Introducing B teams to the EFL is “non-negotiable”, according to its chair Rick Parry.

Parry is looking to remove the cliff edge between the Premier League and the Championship, and is still pushing for the EFL to receive a 25 per cent cut of the revenue from selling Premier League and EFL rights together.

However, he insists there is no possibility of the EFL allowing top-flight clubs to drop B teams into its competition as part of any improved settlement.

Manchester City boss Pep Guardiola has said it would be “best for English football” for academy players to go up against sides in the Championship or League One every weekend.

“I just don’t see it, and irrespective of my view, it is absolutely not something that our clubs have any enthusiasm for,” said Parry.

“It’s been tried – Greg Dyke tried it. Greg Clarke introduced it at the very start of (Project) Big Picture and I said, ‘that’s non-negotiable, it’s not happening’.

“Frankly, I don’t even see it being on the table. I’ve spoken quite a lot about fresh ideas, new thinking, not having preconceived ideas, but I’ve got a preconceived idea about B teams and that’s not within the boundaries.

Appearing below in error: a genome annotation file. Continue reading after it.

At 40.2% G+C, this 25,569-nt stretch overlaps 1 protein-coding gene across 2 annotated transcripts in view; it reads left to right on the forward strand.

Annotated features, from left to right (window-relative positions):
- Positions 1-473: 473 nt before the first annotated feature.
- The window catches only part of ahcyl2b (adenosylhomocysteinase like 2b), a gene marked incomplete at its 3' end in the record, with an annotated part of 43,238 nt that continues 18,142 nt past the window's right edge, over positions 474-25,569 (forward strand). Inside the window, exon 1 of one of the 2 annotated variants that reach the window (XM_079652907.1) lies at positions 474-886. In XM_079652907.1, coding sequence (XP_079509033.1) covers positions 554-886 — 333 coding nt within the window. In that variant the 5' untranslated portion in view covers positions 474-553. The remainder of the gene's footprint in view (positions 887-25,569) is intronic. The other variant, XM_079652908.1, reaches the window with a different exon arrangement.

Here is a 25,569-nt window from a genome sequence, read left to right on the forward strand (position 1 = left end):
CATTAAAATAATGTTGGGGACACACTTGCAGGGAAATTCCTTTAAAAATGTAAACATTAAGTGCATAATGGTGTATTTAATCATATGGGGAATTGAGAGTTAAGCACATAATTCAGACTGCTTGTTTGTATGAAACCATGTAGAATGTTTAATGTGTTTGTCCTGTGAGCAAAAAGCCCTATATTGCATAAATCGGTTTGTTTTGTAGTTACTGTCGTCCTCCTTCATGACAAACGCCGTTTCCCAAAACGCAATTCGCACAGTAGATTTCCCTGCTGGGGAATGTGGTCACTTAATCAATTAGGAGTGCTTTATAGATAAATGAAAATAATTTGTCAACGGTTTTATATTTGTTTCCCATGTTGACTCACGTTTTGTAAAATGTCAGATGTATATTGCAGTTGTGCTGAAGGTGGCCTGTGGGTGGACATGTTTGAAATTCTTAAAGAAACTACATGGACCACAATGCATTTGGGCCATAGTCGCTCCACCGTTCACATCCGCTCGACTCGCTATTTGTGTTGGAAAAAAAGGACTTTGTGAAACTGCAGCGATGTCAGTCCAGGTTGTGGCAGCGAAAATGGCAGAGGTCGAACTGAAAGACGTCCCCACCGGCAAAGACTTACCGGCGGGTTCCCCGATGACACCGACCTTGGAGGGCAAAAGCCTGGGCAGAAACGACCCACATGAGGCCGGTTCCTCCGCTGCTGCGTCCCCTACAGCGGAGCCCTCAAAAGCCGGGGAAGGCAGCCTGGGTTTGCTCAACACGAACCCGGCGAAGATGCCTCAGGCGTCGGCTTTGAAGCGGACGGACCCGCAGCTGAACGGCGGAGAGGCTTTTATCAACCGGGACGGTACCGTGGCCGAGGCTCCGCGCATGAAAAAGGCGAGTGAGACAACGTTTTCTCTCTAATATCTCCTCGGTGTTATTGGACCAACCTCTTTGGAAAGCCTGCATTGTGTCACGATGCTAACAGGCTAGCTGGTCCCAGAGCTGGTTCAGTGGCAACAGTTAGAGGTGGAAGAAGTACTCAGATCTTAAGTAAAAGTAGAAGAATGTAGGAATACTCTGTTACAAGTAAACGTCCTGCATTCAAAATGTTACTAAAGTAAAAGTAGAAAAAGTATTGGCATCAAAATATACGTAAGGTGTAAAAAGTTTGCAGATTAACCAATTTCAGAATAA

“The strength of the EFL is that every one of our clubs sits at the heart of the community. Our clubs put almost as much emphasis on the community as they do on the first team and what happens on the pitch.

“This isn’t about B teams suddenly parachuting in because you cannot possibly replicate that, it’s just misunderstanding what the pyramid is.”

Last month, Ian Evatt said he thinks introducing B teams into the EFL would have a negative impact on the English game.

“I love Pep and his coaching methods but I wouldn’t be a fan of them entering League One or Two,” said the Bolton boss. “If you look at how these lads get on in the Papa John’s Trophy against full men’s teams, I don’t remember them having much success.

“There is an argument for B Teams, I am a fan of the idea, but they should have their own league and play against each other. They shouldn’t be messing around with our pyramid because it is the best in the world and it should stay that way.

“I remember the Pontins League, being a 17-year-old kid and playing against the likes of Mark Hughes and it was an unbelievable grounding for me.

“There is no reason whatsoever that those things cannot come back around but they should leave our league clubs to what they are doing at the moment and leave reserve teams to play against reserve teams.”